On the protein rest, it isn't at all necessary to do one at all with most modern malts. You pretty much have to special order the undermodified malts that require such a rest. If you were doing a recipe with something like 40% wheat malt, then you might need a protein rest. In the 100+ all grain batches I have done, I have not found a need for one yet.

As far as when to panic goes, if you plan to only pitch a 1 liter starter in this, it's time to panic now. As mentioned above, it won't start in a reasonable amount of time. Assuming your sanitation is good and you don't get an infection during the lage time, you will still get a bunch of off flavors.

When greatly underpitching, which is what you would be doing, the yeast will spend the first several days reproducing rather than converting sugars to alcohol. A high rate of reproduction will produce great amounts of esters that will adversely affect the flavor of the finished beer. This is the reason for needing big starters. Such underpitching greatly stresses the yeast, as such the yeast may quit working before all the fermentable sugars are consumed, leaving you with an unacceptably high final gravity.

If you are unable to get a bigger starter built, I highly recommend planning to pitch a good dry yeast right at the start instead. Nottingham fermented at a low temperature (55°-60°) will give you a nice "pseudo lager" character. US-56 for an APA, or S-04 for a slightly fruitier english bitter (if you do an english dry hop).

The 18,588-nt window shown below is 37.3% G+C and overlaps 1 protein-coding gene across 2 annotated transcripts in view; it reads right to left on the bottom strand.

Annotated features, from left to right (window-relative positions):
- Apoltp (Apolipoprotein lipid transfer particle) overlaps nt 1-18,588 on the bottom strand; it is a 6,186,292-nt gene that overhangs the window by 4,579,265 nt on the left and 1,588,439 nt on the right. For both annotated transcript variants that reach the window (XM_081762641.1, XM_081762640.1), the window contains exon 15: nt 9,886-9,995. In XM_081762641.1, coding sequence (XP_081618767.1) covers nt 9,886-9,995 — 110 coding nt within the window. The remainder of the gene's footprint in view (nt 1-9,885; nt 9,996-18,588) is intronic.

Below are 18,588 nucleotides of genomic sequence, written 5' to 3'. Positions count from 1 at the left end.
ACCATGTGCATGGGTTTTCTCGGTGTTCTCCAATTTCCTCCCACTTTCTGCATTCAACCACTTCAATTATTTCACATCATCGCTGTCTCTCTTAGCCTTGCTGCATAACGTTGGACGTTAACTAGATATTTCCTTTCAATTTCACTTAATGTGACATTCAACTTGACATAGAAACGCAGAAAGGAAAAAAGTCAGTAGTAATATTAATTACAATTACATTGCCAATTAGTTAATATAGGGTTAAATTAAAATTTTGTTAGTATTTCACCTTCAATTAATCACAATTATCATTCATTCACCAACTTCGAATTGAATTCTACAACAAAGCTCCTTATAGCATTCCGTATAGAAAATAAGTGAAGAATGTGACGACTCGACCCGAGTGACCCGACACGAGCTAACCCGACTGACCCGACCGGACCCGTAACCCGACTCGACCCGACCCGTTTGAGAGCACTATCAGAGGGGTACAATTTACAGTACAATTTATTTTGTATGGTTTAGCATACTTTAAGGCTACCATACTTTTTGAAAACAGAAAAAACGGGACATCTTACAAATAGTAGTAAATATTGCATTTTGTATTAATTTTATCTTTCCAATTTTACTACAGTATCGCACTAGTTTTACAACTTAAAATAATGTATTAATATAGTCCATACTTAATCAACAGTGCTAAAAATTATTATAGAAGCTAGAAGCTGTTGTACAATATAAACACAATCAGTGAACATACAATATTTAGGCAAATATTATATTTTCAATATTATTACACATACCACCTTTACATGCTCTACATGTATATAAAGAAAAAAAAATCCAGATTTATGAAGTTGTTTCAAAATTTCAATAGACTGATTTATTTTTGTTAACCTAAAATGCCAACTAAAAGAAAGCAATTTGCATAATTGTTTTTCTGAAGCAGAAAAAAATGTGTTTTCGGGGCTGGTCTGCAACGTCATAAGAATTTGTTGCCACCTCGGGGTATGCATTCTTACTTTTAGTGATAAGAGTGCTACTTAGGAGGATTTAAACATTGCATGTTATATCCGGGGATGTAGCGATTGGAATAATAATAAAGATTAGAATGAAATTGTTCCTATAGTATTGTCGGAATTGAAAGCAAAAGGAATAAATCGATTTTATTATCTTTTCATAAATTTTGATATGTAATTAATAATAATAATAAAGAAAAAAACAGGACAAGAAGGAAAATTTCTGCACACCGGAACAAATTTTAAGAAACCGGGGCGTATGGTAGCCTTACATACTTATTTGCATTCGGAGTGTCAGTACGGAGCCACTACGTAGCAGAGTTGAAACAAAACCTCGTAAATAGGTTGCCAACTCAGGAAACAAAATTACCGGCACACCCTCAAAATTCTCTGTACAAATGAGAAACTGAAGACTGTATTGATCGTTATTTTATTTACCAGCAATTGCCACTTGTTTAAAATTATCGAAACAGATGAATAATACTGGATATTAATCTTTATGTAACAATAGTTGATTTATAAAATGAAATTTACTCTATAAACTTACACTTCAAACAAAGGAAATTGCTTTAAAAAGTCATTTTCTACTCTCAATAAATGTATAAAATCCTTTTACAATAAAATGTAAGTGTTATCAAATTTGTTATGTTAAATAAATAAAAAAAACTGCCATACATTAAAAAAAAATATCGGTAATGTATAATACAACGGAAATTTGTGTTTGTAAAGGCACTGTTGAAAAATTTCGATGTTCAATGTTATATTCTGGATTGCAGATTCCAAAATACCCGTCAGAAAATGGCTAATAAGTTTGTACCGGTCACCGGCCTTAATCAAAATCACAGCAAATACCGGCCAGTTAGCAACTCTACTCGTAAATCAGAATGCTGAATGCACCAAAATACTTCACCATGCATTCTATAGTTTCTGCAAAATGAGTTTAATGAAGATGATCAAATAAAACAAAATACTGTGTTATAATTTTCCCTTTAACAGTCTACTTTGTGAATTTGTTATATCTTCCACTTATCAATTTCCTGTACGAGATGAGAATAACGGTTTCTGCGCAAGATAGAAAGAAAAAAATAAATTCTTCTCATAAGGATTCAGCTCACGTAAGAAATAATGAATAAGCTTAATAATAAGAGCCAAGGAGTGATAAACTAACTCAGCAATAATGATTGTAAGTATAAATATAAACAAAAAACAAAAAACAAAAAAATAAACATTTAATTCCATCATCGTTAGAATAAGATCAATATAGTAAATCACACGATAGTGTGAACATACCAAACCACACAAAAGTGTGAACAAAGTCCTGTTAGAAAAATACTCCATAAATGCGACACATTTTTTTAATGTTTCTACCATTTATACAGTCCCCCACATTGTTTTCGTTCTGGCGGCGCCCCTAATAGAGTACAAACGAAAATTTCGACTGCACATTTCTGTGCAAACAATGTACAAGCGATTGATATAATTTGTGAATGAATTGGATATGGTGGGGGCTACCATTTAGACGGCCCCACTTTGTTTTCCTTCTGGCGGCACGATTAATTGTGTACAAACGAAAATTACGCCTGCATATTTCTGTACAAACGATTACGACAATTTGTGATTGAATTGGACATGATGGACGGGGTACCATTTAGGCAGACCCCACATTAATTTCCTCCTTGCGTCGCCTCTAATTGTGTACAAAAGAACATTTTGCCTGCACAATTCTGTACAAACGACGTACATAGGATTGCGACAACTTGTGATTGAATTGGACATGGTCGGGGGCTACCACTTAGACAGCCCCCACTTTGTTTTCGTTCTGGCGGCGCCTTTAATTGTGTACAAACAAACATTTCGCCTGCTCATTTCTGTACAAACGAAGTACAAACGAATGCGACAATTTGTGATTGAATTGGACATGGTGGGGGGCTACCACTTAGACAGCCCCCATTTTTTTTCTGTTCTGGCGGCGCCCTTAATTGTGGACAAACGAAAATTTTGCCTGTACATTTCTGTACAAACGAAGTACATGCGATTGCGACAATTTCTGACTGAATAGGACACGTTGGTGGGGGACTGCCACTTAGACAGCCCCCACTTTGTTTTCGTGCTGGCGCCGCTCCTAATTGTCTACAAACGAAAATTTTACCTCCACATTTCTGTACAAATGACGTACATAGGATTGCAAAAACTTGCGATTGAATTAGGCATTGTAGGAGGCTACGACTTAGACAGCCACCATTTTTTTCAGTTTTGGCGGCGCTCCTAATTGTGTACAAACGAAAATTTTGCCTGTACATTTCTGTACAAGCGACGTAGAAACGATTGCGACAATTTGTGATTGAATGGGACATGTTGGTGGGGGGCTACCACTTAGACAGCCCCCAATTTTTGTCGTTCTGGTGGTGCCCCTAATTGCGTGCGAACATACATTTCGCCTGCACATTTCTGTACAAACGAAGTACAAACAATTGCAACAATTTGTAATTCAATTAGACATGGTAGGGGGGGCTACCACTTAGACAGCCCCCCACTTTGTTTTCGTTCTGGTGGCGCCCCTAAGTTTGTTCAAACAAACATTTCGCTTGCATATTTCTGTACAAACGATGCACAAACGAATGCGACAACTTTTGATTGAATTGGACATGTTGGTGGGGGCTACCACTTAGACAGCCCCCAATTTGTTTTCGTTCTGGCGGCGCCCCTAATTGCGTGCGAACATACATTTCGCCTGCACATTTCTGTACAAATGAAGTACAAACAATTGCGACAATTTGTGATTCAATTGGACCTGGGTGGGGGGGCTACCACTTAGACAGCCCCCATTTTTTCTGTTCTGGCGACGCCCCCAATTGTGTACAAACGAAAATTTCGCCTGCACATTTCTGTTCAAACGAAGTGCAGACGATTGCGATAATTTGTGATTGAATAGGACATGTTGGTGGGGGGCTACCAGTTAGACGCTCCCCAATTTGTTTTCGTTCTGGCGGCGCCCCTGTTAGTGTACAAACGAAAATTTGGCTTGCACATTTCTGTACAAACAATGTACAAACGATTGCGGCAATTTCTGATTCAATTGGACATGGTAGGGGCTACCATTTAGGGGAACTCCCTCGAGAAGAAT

I hope I haven't discouraged you with the news about the yeast. If you have a large jar or jug, put a couple liters of starter wort in that and pitch the yeast you already have going in there. It probably won't work on your stir plate, so put it some place that you will pass by frequently so you can give it a shake everytime you are in reach of it. That should give you sufficient yeast count.

Wayne
Bugeater Brewing Company

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Old 02-14-2007, 10:20 AM   #3
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Quote:
Originally Posted by Bugeaterbrewing
Looks like a really tasty grain bill there. Very similar to an alt recipe I will be brewing in a couple of days.

On the starter, you won't see much activity on a stir plate, the constant agitation will keep the krausen knocked down. If you stop the stir plate for a hour or two, you can see whether the size of the yeast layer has increased. That said, you won't see much growth in only a 1 liter starter. You really need at least 2 liters of starter for an ale and a minimum of 3 or 4 liters for a lager. With the low fermentation temperatures you should be using with that yeast, you would be looking at a 3 or 4 day lag time before any visible fermentation from just a 1 liter starter. You should really take a look at the pitching calculator on www.mrmalty.com to determine just how much yeast you will need. Before getting a huge erlenmeyer flask, I used to use a one gallon glass wine jug on top of my stir plate for doing big starters. For the 810 yeast, you should aim for about 55° rather than 60° for a fermentation temperature.